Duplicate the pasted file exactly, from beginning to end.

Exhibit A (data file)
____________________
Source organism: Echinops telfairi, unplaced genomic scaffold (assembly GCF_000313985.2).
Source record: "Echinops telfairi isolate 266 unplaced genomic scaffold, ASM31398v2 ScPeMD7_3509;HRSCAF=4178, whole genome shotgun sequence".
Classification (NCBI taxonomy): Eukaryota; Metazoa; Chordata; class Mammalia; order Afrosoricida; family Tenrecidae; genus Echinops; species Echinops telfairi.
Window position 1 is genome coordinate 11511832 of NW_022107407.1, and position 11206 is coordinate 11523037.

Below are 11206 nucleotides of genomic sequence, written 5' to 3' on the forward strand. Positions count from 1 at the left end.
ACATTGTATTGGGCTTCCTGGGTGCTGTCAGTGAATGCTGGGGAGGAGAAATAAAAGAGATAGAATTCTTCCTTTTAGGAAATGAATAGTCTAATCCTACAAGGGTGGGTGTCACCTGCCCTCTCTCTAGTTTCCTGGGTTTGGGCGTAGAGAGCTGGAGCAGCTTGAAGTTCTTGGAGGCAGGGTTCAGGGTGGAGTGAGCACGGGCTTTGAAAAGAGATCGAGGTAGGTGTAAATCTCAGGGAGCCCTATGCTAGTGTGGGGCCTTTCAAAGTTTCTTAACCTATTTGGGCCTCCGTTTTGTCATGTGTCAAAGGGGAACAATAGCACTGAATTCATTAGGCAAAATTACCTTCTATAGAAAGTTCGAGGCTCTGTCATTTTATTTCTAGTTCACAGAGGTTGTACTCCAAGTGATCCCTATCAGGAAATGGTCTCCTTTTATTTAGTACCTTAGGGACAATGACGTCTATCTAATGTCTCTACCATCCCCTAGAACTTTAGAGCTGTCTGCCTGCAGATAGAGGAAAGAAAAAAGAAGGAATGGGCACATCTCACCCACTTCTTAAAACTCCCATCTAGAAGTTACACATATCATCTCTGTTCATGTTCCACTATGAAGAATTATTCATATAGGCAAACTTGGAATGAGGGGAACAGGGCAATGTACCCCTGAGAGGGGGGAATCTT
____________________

Source organism: Echinops telfairi, unplaced genomic scaffold (assembly GCF_000313985.2).
Source record: "Echinops telfairi isolate 266 unplaced genomic scaffold, ASM31398v2 ScPeMD7_3509;HRSCAF=4178, whole genome shotgun sequence".
Classification (NCBI taxonomy): Eukaryota; Metazoa; Chordata; class Mammalia; order Afrosoricida; family Tenrecidae; genus Echinops; species Echinops telfairi.
Window position 1 is genome coordinate 11511832 of NW_022107407.1, and position 11206 is coordinate 11523037.

Below are 11206 nucleotides of genomic sequence, written 5' to 3' on the forward strand. Positions count from 1 at the left end.
ACATTGTATTGGGCTTCCTGGGTGCTGTCAGTGAATGCTGGGGAGGAGAAATAAAAGAGATAGAATTCTTCCTTTTAGGAAATGAATAGTCTAATCCTACAAGGGTGGGTGTCACCTGCCCTCTCTCTAGTTTCCTGGGTTTGGGCGTAGAGAGCTGGAGCAGCTTGAAGTTCTTGGAGGCAGGGTTCAGGGTGGAGTGAGCACGGGCTTTGAAAAGAGATCGAGGTAGGTGTAAATCTCAGGGAGCCCTATGCTAGTGTGGGGCCTTTCAAAGTTTCTTAACCTATTTGGGCCTCCGTTTTGTCATGTGTCAAAGGGGAACAATAGCACTGAATTCATTAGGCAAAATTACCTTCTATAGAAAGTTCGAGGCTCTGTCATTTTATTTCTAGTTCACAGAGGTTGTACTCCAAGTGATCCCTATCAGGAAATGGTCTCCTTTTATTTAGTACCTTAGGGACAATGACGTCTATCTAATGTCTCTACCATCCCCTAGAACTTTAGAGCTGTCTGCCTGCAGATAGAGGAAAGAAAAAAGAAGGAATGGGCACATCTCACCCACTTCTTAAAACTCCCATCTAGAAGTTACACATATCATCTCTGTTCATGTTCCACTATGAAGAATTATTCATATAGGCAAACTTGGAATGAGGGGAACAGGGCAATGTACCCCTGAGAGGGGGGAATCTT